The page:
In 2013 I co-authored a post on the Skoll Centre blog called “Social Entrepreneurship 101. That blog linkrotted in 2020, so here’s the full text, thanks to the Wayback Machine.
“Social Entrepreneurship,” according to one definition, “strives to solve social problems at a systemic level using innovative, sustainable, scalable, inclusive and measurable approaches.”
In the 1980s, Ashoka Foundation’s Bill Drayton started using the phrase social entrepreneur to describe the people he funded to fix the world’s problems. Thirty years later, we use the phrase (and its sister, impact investing) to encompass nearly all novel do-goodery. The result is that it takes a couple of years working in social entrepreneurship or impact investing before you can get a grip on who’s who and the various meanings that different players attach to the same words. And the upshot is a clear division between insiders and outsiders. This keeps insiders’ jobs safe, I suppose, but it also prevents a lot of smart people from contributing to some of the coolest work on the planet.
So, in an effort to demystify the world of social entrepreneurship and impact investing, here’s a primer edited from a post written during the 2012 Emerge Conference at Oxford. If you’re a veteran, you’ll recognize all these names–and probably roll your eyes at how often the same examples are trotted around stage. If you’re new, we hope this can be a useful starting point.
Why Should We Care About This Social Entreprenonsense?
If you’ve gotten this far, presumably you are already interested in social entrepreneurship. There’s good reason to be. If you’re an entrepreneur, you’ll be competing for funding and spots at commercial incubators like Y Combinator with social entrepreneurs that have a head start on a compelling, convincing pitch. If you work at a nonprofit, you’ll be fighting for talent and money with a growing, exciting field. If you’re an investor, for-profit impact investors like Bamboo Finance will be pitching the same pension funds that you used to have a lock on. And if you’re a regulator, watch out: millions, and soon billions, of dollars are doing an end-around governments’ own poverty-alleviation and environmental agencies by going through foundations, private companies, and sometimes developed world aid agencies.
To review: (1) Social entrepreneurship is opaque and ill-defined. But (2) It also matters right now and it will matter more in the future. None of that gets at our original question, though–what is it? How can we split up the things people include when they talk about social entrepreneurship?
Many of the leading funders of social entrepreneurship–Acumen, Gray Ghost Ventures, Unitus, Ashoka–cut their teeth on microfinance. In brief, microfinance is the provision of loans, often in the developing world, that are typically at smaller amounts and lower interest rates than existing banks and moneylenders. Kiva, an online marketplace for microloans, is probably the most well-known. Among the other pantheon of microfinance gods are the Grameen Bank (and Nobel Prize winner Muhammad Yunus), Accion, and BRAC. Microfinance splits roughly into three camps: first, nonprofit microfinanciers like Grameen; second, government agencies such as USAID and DFID that underwrote the sector for decades; third, for-profit microfinance funders like Unitus, which invested in the for-profit Indian microfinance bank SKS. The latter are the most controversial; in 2010 SKS became the second microfinance bank to list publicly (and make some investors a boatload of money) at the same time that the suicides of some of its clients pushed the industry to the brink of collapse.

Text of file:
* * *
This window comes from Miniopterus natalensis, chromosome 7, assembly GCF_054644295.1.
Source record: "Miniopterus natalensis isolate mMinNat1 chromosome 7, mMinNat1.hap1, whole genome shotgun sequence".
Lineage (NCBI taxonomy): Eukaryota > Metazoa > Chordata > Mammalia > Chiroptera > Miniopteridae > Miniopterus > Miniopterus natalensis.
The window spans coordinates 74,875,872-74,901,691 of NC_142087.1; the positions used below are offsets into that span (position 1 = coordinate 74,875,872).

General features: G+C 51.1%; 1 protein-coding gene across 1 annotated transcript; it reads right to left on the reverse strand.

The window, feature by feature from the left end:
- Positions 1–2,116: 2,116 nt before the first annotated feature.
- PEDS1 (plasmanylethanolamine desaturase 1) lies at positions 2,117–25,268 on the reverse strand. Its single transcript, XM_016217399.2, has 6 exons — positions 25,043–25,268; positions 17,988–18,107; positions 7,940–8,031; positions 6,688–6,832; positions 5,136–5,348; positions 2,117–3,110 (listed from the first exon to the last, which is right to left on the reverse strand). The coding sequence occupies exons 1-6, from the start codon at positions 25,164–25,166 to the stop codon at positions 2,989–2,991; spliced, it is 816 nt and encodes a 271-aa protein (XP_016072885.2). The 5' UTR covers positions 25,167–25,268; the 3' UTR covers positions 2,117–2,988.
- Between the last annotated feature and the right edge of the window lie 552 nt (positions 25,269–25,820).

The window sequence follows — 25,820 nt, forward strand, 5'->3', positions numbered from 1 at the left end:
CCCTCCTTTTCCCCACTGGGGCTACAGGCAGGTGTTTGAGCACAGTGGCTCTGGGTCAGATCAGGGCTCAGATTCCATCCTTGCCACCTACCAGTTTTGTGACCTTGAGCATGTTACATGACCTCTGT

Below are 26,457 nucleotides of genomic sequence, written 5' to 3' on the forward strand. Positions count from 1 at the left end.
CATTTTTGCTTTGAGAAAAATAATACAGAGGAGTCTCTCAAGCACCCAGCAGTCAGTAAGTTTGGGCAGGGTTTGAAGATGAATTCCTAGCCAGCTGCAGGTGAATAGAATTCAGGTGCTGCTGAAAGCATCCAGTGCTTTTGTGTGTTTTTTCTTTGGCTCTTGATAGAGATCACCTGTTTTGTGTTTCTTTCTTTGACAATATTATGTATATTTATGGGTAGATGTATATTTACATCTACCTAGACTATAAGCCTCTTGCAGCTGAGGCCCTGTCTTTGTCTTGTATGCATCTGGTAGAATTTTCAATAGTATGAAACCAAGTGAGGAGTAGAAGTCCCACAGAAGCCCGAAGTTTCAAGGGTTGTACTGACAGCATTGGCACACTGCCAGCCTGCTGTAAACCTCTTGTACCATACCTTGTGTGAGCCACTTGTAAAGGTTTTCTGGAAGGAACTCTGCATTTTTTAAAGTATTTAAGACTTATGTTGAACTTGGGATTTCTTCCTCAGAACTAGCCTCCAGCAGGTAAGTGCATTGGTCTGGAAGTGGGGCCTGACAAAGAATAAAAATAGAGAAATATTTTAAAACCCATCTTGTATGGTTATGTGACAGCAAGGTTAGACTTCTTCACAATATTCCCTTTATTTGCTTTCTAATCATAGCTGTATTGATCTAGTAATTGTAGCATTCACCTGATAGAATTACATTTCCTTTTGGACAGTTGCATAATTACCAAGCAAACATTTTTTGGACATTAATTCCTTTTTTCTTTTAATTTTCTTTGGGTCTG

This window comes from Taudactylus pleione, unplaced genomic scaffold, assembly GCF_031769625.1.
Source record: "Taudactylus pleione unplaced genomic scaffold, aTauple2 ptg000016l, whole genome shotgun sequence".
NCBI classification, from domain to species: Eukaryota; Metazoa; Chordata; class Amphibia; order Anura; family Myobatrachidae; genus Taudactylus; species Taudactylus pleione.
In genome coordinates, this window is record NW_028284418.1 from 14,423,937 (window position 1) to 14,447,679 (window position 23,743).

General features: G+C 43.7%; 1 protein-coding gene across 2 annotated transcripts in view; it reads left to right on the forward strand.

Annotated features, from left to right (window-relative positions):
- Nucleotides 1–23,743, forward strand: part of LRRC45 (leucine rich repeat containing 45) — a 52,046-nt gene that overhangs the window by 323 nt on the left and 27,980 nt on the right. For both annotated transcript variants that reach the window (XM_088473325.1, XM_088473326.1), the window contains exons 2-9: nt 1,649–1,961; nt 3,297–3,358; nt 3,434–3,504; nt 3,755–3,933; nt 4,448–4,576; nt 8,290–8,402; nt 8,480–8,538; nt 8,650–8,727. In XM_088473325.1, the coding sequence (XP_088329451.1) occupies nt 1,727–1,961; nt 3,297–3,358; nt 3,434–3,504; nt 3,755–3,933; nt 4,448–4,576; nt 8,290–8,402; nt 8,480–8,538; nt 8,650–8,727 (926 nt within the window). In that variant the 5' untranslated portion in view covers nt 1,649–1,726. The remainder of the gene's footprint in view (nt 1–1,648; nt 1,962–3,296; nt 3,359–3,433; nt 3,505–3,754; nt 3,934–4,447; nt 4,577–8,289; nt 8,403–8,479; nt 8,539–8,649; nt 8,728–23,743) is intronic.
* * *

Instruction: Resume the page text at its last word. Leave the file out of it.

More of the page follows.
As microfinance’s golden age came and quickly passed, many funders moved in the early 2000s to the work of funding startups with high-growth potential and significant social impact. In 2007, these groups created the Global Impact Investing Network (GIIN) to promote their work. Today, this kind of investing is called impact investing. You might also hear the phrases patient capital, venture philanthropy, or social venture capital.
That work, broadly, is venture capital with a social or environmental twist. Ideally, social entrepreneurs will get seed funding from individual (angel) investors, then work through business incubators like Stanford’s D-Lab, the Unreasonable Institute, or Echoing Green, then receive capital from seed-funders such as the Unitus Seed Fund, the Mulago Foundation, and Village Capital; occasionally angel groups like Toniic and Investors’ Circle step in at this point. The next step up–talking here about amounts in the $500K-2m range–includes Shell Foundation, LGTVP and Skoll Foundation. Moving farther along the funding continuum means tapping deeper pockets like those of Omidyar.
It’s hardly that clean, of course. First, funders like the ones listed above often have multiple funds investing in different amounts, for example. Second, some of these funders give grants to nonprofits (which for-profit investors wouldn’t call “investing”), while others put equity into for-profits targeting mostly middle class consumers (which others wouldn’t call “impact”). Some will even give grants to for-profits while others make loans to non-profits. Third, the funding chain is hardly well-developed: speak to any entrepreneur on the hunt for investment and you’ll walk away more confused about the funding landscape than ever.